Friday, April 29. Got up at 3:00 AM, on the road at 4:00 AM, in Princeton, NJ by 5:00 AM to attend a Traditional English Breakfast and see the Royal Wedding on a big screen. As a historian, and one who specializes in British History, the wedding between the future king and queen of England is as close to a sporting event as a historian will get.
On the road again by 9:00 AM, and headed to Maryland and the dreaded Baltimore Loop. It was long past rush hour, so the loop was not as bad as we have seen it in the past. Down to Catonsville, where we retrieved this lovely:
A Canadian Production Wheel of unknown lineage, but in excellent shape. She had been purchased at a house auction in Frederick, Maryland, several years ago. The woman who had her said the man who owned the house being auctioned said this had been his grandmother’s wheel and dated to around 1900, which would be smack in the middle of the time frame for CPWs.
She has the typical CPW cast iron “clamshell” tensioning devise, and the iron trivet treadle:
Her wheel crank is an “S” shape; the first time I have found one of these, instead of the usual “C” shape:
The crank has the most lovely, sinuous flow to it.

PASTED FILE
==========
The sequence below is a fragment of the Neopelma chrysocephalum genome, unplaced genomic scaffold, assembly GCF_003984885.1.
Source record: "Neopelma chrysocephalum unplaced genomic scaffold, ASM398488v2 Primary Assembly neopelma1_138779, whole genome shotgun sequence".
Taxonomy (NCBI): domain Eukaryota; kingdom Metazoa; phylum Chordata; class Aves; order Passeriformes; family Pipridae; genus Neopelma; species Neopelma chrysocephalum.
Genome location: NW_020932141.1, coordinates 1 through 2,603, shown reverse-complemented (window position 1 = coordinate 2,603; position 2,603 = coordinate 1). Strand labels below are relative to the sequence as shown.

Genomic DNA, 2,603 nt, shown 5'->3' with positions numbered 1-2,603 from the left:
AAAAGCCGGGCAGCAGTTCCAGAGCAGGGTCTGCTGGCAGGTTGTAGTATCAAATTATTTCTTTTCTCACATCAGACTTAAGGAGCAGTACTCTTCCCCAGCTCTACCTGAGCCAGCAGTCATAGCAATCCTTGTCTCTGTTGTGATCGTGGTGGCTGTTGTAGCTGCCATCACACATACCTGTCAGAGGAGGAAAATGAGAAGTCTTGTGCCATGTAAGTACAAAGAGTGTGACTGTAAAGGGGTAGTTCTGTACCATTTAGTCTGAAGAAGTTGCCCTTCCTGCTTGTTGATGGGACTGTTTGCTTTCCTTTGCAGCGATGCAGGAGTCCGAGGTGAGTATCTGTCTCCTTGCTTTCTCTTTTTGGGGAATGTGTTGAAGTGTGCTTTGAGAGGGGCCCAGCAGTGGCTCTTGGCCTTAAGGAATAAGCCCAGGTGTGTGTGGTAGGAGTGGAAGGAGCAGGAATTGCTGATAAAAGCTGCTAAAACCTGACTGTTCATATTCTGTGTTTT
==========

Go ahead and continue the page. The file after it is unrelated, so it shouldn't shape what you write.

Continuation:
There is only minor damage on this wheel, and that is on the rim of the wheel itself. There is one spot that looks like it was dropped at one point:
The break appears to have been restained to cover the wood. Her maidens and mother of all are also a bit darker than the rest of the wheel, so perhaps were rubbed up with the same coloring. The rest of her wood is slightly lighter, like the wood in the lower part of her wheel above.
The one slight oddity (or not!) is her bobbin, which is very small, but fits the flyer. The top of the bobbin is the same diameter as the whorl, where, typicall, the top of the bobbin is larger. Here is the new wheel’s flyer assembly against another CPW’s flyer I am working on:
The new wheel’s flyer is on top. I tried the bottom flyer on the new wheel, but it will not fit. But a woodworker who makes replacement bobbins could make on with a larger top so you could spin a bobbin that holds more yarn, so this is by no means a fatal flaw.
Overall, she is a lovely-looking creature. In the upcoming week, she will get the standard bath in Murphy’s Oil Soap, some minor repair to one of her leathers, a good oiling, and she will be as good as new.